For more on this topic see "Know the Faith: A Handbook for Orthodox Christians and Inquirers" - https://store.ancientfaith.com/know-the-faith/
While our topic is “Confession and the Priesthood” we don’t have time to address the topic of priesthood in a comprehensive way. Instead we will discuss it primarily as it relates to the Sacrament of Confession.
Protestant views on the Sacrament of Confession have been varied from the very beginning. Martin Luther embraced traditional Confession with a Priest as needful for all Christians (although he did not believe it to be a Sacrament), whereas John Calvin vehemently rejected it, believing that confession to God alone is sufficient. The other major branch of Protestantism, represented by Ulrich Zwingly, also did away with confession to a Priest. Confession in the Anglican Church is done primarily in the context of the Eucharist where congregants are asked to confess silently to God. In regard to a private Confession with a Priest, the saying goes: “All may, none must, some should.”
In practice, traditional Confession has become less and less a focus and feature of church life even in those denominations that have not rejected it. There is typically no formal confession among Evangelical Protestants. However, Pentecostals do often emphasize a need for public confession of sins.
Much of the controversy over Confession originated with the Roman Church’s theology of the Sacrament as it relates to the Priesthood. Christ had given the Apostles the power to “bind” and “loose” sins, yet in the early Church this was understood as the Priest’s cooperation with God’s action of either forgiving or withholding forgiveness for good reason. The Priest was merely an agent through which God’s forgiveness was affirmed. The penitent was forgiven by God through the Priest, not by the Priest. However, by the time of the Reformation, the power to bind and loose was understood as an authority given to the Priest almost independent from God. The Priest was not the agent of Christ, but replaced Christ. So to this day, the Roman Catholic prayer of absolution said by the Priest states, “I forgive you,” whereas in the Orthodox Church it is worded, “God forgives you through me a sinner.” If the Priest pronounced the words of absolution the penitent received forgiveness. But if he chose not to, apparently for whatever reason, the penitent remained subject to hell fire. Thus many abuses of power occurred. And so the issue regarding Confession during the Reformation became the argument as to whether a Priest can forgive sins or whether only God can forgive sins. In other words it was about who was doing the forgiving, with emphasis on who had the “power” to do so. And so John Calvin said, “Since it is the Lord who forgives, forgets, and wipes out sins, let us confess our sins to him in order to obtain pardon.” This unnecessary dichotomy came about due to the development of the Roman understanding of Confession and the Priesthood. At the time of the Reformation there also existed coercion and abuses tied to Confession. It was used as leverage or to manipulate or as an exercise of personal power or vendetta. The link between Confession and indulgences became a great source of abuse. It was understood (as it still is) that the Clergy dispense the “treasury of the satisfactions of Christ and the Saints” to those who fulfill penances received in Confession. These penances are prayers and/or good works, but also could be financial contributions to certain projects designated by the Pope. It is in this way that St. Peter’s Basilica in Rome was built.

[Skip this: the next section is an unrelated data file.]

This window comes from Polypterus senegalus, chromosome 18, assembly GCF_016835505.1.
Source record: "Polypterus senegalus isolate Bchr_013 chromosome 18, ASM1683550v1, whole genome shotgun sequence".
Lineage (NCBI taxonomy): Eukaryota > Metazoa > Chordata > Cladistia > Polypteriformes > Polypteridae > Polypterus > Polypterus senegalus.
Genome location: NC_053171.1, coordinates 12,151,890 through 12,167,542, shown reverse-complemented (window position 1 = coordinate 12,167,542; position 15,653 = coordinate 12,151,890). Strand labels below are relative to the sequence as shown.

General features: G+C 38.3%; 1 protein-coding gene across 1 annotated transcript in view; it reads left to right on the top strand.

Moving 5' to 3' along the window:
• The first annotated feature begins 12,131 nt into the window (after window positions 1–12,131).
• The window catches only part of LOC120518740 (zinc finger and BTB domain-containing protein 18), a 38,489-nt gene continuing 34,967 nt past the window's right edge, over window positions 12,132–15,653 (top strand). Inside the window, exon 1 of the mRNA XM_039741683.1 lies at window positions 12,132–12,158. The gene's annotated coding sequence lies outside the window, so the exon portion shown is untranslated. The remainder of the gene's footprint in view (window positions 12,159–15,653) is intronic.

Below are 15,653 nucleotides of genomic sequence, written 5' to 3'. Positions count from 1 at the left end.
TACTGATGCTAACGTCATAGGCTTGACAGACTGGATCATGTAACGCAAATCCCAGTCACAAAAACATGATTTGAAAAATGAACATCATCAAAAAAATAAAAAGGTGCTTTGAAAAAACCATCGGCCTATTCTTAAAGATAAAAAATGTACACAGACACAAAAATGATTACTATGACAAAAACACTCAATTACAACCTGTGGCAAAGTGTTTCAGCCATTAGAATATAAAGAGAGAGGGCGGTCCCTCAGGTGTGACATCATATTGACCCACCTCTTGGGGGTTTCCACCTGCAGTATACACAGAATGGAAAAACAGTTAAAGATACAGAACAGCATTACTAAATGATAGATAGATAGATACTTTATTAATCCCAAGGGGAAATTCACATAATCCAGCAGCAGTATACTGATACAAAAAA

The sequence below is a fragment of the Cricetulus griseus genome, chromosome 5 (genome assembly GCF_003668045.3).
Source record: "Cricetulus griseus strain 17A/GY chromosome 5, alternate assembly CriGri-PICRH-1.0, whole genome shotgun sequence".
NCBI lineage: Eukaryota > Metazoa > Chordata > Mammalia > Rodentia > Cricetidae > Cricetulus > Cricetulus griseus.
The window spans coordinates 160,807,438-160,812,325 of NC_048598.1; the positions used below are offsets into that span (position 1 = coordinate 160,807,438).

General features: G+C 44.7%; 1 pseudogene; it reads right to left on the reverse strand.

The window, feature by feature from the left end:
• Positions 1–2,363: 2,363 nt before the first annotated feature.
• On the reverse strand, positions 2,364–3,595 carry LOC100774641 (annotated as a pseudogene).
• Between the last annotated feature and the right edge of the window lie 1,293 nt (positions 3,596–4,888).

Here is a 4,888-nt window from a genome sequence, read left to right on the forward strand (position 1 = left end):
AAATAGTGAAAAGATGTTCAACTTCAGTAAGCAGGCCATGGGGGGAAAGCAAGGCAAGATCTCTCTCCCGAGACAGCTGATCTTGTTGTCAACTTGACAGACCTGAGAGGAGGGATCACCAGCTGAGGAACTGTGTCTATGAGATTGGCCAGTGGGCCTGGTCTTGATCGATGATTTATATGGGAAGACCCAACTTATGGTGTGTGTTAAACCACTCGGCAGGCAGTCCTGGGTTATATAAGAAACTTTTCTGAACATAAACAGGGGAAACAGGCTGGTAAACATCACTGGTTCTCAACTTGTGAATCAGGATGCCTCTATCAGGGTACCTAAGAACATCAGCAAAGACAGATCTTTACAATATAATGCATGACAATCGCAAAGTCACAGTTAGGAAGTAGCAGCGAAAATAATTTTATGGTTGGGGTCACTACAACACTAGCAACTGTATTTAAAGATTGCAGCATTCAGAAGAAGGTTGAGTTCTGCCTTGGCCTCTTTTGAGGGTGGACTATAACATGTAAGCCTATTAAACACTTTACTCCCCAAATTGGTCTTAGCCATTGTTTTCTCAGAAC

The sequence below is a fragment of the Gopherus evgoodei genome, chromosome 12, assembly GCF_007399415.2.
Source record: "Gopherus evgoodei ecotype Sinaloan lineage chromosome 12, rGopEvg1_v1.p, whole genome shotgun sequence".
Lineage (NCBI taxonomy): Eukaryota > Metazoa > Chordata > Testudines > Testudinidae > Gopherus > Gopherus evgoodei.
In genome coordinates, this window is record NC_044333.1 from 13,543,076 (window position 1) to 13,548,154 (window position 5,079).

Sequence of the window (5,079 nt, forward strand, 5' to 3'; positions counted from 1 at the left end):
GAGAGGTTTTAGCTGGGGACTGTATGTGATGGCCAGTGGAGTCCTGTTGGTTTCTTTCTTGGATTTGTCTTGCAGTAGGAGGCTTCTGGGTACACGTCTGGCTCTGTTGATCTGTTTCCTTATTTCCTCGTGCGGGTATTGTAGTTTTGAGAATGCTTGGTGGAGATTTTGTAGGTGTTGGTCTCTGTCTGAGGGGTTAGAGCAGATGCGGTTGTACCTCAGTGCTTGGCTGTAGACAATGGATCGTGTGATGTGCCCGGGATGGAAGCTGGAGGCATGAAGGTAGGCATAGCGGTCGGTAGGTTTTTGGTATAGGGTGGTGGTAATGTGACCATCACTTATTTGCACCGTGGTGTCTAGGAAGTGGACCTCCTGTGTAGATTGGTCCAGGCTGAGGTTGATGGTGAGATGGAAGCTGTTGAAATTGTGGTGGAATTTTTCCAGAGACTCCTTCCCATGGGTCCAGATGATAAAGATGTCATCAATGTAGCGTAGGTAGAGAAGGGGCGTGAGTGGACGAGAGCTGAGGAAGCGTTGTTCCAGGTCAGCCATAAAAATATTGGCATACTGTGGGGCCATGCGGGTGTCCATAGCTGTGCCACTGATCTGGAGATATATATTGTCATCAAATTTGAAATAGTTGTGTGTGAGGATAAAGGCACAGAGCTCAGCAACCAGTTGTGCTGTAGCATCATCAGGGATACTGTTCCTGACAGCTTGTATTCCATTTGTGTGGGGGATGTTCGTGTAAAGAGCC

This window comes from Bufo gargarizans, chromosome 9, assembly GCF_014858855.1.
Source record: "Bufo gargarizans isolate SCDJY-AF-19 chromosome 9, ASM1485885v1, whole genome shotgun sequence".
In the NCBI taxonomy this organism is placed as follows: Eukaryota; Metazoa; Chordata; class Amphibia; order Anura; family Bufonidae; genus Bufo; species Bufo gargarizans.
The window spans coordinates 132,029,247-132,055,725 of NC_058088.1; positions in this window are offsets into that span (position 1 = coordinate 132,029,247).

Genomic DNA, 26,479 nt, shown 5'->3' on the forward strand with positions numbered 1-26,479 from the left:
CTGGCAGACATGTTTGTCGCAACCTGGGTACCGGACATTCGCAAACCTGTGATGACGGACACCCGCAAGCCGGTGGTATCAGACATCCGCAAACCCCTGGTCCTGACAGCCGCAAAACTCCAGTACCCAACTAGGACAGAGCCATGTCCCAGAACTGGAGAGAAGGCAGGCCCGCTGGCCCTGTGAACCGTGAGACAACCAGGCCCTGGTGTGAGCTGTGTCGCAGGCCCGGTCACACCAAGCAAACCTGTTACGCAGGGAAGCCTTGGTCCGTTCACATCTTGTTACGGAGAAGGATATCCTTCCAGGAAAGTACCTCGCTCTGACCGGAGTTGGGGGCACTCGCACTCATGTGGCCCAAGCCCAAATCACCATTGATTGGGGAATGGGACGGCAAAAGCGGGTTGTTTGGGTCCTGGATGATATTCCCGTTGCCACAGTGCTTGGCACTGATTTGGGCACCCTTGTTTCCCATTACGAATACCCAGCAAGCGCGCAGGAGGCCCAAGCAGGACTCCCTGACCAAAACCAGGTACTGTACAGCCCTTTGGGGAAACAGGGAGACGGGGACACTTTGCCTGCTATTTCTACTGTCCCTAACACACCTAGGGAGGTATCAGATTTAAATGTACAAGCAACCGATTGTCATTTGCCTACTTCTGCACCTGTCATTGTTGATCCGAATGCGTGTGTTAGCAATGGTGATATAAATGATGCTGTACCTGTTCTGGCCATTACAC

All of this has contributed to the Protestant view that one need not confess sins to a Priest.
Confession in the Scriptures:
In The Old Testament
Numbers 5:7: “he shall confess his sin that he has committed. And he shall make full restitution for his wrong, adding a fifth to it and giving it to him to whom he did the wrong.”
Nehemiah 9:2-3: “Those of Israelite descent separated themselves from all foreigners, and they stood and confessed their sins and the guilt of their fathers. While they stood in their places, they read from the book of the law of the LORD their God for a fourth of the day and spent another fourth of the day in confession and worship of the LORD their God.”
Baruch 1:14-18: “And read out publicly this scroll which we send you, in the house of the LORD, on the feast day and during the days of assembly: ‘Justice is with the LORD, our God; and we today are flushed with shame, we men of Judah and citizens of Jerusalem, that we, with our kings and rulers and priests and prophets, and with our fathers, have sinned in the LORD’S sight and disobeyed him. We have neither heeded the voice of the LORD, our God, nor followed the precepts which the LORD set before us.’”
Required by St. John the Baptist
Matthew 3:6: “Confessing their sins, they were baptized by him in the Jordan River.”